Rayya Liebich is a bilingual poet, writer, and teacher. After twelve years teaching French at Nelson’s Waldorf School, she recommitted to her writing practice and now works as a professional artist. Rayya’s work has appeared in literary journals internationally. Her essay Radical Choices won the Geneva Literary Award in 2015, and her 2015 poetry collection Tell Me Everything won the Golden Grassroots Chapbook Award the same year. Her play Three Minutes took first place in the 2005 Kootenay Literary Competition. Teaching includes Liminal Life Writing at Oxygen Art Centre and Writing Through the Grief at Kalein Hospice, among others. Youth engagement includes creative writing for teens at the Nelson Public Library and Artstarts in the Classroom in several West Kootenay schools. Rayya brings her great energy and inspired words to the 100-Mile Opening Gala.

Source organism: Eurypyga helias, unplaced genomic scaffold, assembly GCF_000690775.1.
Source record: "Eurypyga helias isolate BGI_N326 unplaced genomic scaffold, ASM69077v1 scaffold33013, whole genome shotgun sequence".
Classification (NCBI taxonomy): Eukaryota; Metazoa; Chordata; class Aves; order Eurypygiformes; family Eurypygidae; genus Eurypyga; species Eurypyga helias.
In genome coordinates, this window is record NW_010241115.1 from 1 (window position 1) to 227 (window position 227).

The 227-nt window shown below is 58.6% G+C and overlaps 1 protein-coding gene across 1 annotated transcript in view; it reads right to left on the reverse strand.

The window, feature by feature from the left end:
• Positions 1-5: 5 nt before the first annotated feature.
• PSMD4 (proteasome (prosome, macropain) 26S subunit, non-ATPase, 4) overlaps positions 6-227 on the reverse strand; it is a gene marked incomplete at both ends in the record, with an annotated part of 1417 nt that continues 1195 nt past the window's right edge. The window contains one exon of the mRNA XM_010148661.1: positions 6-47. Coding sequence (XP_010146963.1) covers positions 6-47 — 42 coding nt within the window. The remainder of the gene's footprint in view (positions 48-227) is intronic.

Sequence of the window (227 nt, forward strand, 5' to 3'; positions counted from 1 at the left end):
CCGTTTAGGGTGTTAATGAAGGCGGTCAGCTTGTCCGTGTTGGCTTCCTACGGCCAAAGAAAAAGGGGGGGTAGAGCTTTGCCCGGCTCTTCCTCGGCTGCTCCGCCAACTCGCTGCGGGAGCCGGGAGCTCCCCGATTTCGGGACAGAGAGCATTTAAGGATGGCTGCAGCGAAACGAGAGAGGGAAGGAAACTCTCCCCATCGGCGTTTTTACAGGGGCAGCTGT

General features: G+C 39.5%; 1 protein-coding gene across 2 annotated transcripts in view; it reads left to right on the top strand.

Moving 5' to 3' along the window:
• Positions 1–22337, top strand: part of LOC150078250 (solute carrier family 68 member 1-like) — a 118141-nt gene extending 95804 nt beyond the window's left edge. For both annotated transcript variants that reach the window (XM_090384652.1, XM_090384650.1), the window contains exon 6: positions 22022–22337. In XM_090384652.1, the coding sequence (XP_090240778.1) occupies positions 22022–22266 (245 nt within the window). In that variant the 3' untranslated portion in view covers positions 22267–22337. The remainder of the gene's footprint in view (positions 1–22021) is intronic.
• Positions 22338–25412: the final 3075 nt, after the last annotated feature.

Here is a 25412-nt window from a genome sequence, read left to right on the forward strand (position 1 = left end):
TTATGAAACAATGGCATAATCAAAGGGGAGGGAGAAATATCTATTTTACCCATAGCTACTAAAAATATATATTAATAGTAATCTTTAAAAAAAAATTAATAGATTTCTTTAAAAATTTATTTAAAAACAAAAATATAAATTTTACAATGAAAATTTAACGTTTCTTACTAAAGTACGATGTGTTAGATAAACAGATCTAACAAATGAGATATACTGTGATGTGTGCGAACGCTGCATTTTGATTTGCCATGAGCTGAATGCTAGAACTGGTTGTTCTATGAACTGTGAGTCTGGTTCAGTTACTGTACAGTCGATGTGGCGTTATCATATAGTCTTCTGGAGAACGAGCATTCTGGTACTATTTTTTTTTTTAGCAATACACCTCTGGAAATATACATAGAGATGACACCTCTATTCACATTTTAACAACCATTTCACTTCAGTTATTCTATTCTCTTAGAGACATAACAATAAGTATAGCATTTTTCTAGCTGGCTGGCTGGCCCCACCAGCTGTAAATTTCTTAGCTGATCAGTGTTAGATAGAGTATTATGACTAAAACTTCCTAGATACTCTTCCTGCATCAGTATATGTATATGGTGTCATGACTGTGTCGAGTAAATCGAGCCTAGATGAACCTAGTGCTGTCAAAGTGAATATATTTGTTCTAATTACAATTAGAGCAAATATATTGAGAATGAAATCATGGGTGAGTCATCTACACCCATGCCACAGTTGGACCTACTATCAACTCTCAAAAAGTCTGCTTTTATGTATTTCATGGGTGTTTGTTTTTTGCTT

Susan Musgrave who lives on Haida Gwaii where she runs Copper Beech Guest House. Musgrave has excelled in poetry, fiction, non-fiction, children’s literature and more. She has published 19 collections of poems (most recently Origami Dove in 2011), four novels (most recently Given in 20212), and several collections of her essays and books for children. Her most recent edited anthology is Force Field: 77 Women Poets of B.C. (2013). Her most recent book is A Taste of Haida Gwaii (2015), a cookbook including recipes and stories from her life on B.C.’s westernmost island chain. Musgrave served as a panelist on the 2006 Canada Reads CBC program, and teaches in the University of B.C. creative writing department’s optional residency Master of Fine Arts program. In 2012 she won the Spirit Bear Award for her enduring contribution to the poetry of the Pacific Northwest. “Her artistic presence over the past 40 years has helped create who we are,” wrote Patrick Lane. “She is as important to us as Emily Carr.” In 2014 she was awarded the $20,000 Matt Cohen Award, given in recognition of “a lifetime of distinguished work by a Canadian writer.”